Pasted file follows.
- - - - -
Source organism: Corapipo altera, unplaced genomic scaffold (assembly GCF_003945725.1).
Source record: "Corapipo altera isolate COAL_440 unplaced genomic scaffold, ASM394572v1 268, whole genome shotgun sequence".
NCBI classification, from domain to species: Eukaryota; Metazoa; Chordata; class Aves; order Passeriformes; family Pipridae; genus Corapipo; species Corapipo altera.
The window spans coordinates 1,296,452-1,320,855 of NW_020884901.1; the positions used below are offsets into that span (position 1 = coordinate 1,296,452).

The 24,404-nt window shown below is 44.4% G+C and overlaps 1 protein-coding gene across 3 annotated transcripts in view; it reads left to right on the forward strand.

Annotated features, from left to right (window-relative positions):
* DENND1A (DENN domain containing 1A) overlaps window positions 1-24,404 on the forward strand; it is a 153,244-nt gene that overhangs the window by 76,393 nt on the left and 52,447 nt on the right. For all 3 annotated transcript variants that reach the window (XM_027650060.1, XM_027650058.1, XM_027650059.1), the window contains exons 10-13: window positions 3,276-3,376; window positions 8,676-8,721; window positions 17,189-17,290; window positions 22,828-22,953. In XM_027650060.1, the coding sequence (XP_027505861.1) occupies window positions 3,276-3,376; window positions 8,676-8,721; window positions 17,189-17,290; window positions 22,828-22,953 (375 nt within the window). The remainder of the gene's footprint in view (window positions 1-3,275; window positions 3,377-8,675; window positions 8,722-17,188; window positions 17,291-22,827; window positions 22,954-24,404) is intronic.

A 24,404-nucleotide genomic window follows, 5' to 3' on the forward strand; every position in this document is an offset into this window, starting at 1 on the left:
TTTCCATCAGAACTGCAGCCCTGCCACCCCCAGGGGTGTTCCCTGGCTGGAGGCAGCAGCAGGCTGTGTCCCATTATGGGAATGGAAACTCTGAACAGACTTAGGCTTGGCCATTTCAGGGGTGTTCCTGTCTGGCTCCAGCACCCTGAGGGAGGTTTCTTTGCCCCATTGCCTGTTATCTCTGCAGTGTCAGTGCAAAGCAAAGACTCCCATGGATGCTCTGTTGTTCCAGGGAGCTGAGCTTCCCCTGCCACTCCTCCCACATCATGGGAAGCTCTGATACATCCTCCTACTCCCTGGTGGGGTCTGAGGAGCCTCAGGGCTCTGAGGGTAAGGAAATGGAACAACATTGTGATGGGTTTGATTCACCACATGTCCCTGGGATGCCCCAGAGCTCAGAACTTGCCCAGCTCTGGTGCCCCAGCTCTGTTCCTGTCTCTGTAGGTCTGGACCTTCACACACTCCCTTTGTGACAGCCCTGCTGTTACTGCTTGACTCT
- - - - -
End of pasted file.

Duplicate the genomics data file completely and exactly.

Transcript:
Source organism: Corapipo altera, unplaced genomic scaffold (assembly GCF_003945725.1).
Source record: "Corapipo altera isolate COAL_440 unplaced genomic scaffold, ASM394572v1 268, whole genome shotgun sequence".
NCBI classification, from domain to species: Eukaryota; Metazoa; Chordata; class Aves; order Passeriformes; family Pipridae; genus Corapipo; species Corapipo altera.
The window spans coordinates 1,296,452-1,320,855 of NW_020884901.1; the positions used below are offsets into that span (position 1 = coordinate 1,296,452).

The 24,404-nt window shown below is 44.4% G+C and overlaps 1 protein-coding gene across 3 annotated transcripts in view; it reads left to right on the forward strand.

Annotated features, from left to right (window-relative positions):
* DENND1A (DENN domain containing 1A) overlaps window positions 1-24,404 on the forward strand; it is a 153,244-nt gene that overhangs the window by 76,393 nt on the left and 52,447 nt on the right. For all 3 annotated transcript variants that reach the window (XM_027650060.1, XM_027650058.1, XM_027650059.1), the window contains exons 10-13: window positions 3,276-3,376; window positions 8,676-8,721; window positions 17,189-17,290; window positions 22,828-22,953. In XM_027650060.1, the coding sequence (XP_027505861.1) occupies window positions 3,276-3,376; window positions 8,676-8,721; window positions 17,189-17,290; window positions 22,828-22,953 (375 nt within the window). The remainder of the gene's footprint in view (window positions 1-3,275; window positions 3,377-8,675; window positions 8,722-17,188; window positions 17,291-22,827; window positions 22,954-24,404) is intronic.

A 24,404-nucleotide genomic window follows, 5' to 3' on the forward strand; every position in this document is an offset into this window, starting at 1 on the left:
TTTCCATCAGAACTGCAGCCCTGCCACCCCCAGGGGTGTTCCCTGGCTGGAGGCAGCAGCAGGCTGTGTCCCATTATGGGAATGGAAACTCTGAACAGACTTAGGCTTGGCCATTTCAGGGGTGTTCCTGTCTGGCTCCAGCACCCTGAGGGAGGTTTCTTTGCCCCATTGCCTGTTATCTCTGCAGTGTCAGTGCAAAGCAAAGACTCCCATGGATGCTCTGTTGTTCCAGGGAGCTGAGCTTCCCCTGCCACTCCTCCCACATCATGGGAAGCTCTGATACATCCTCCTACTCCCTGGTGGGGTCTGAGGAGCCTCAGGGCTCTGAGGGTAAGGAAATGGAACAACATTGTGATGGGTTTGATTCACCACATGTCCCTGGGATGCCCCAGAGCTCAGAACTTGCCCAGCTCTGGTGCCCCAGCTCTGTTCCTGTCTCTGTAGGTCTGGACCTTCACACACTCCCTTTGTGACAGCCCTGCTGTTACTGCTTGACTCT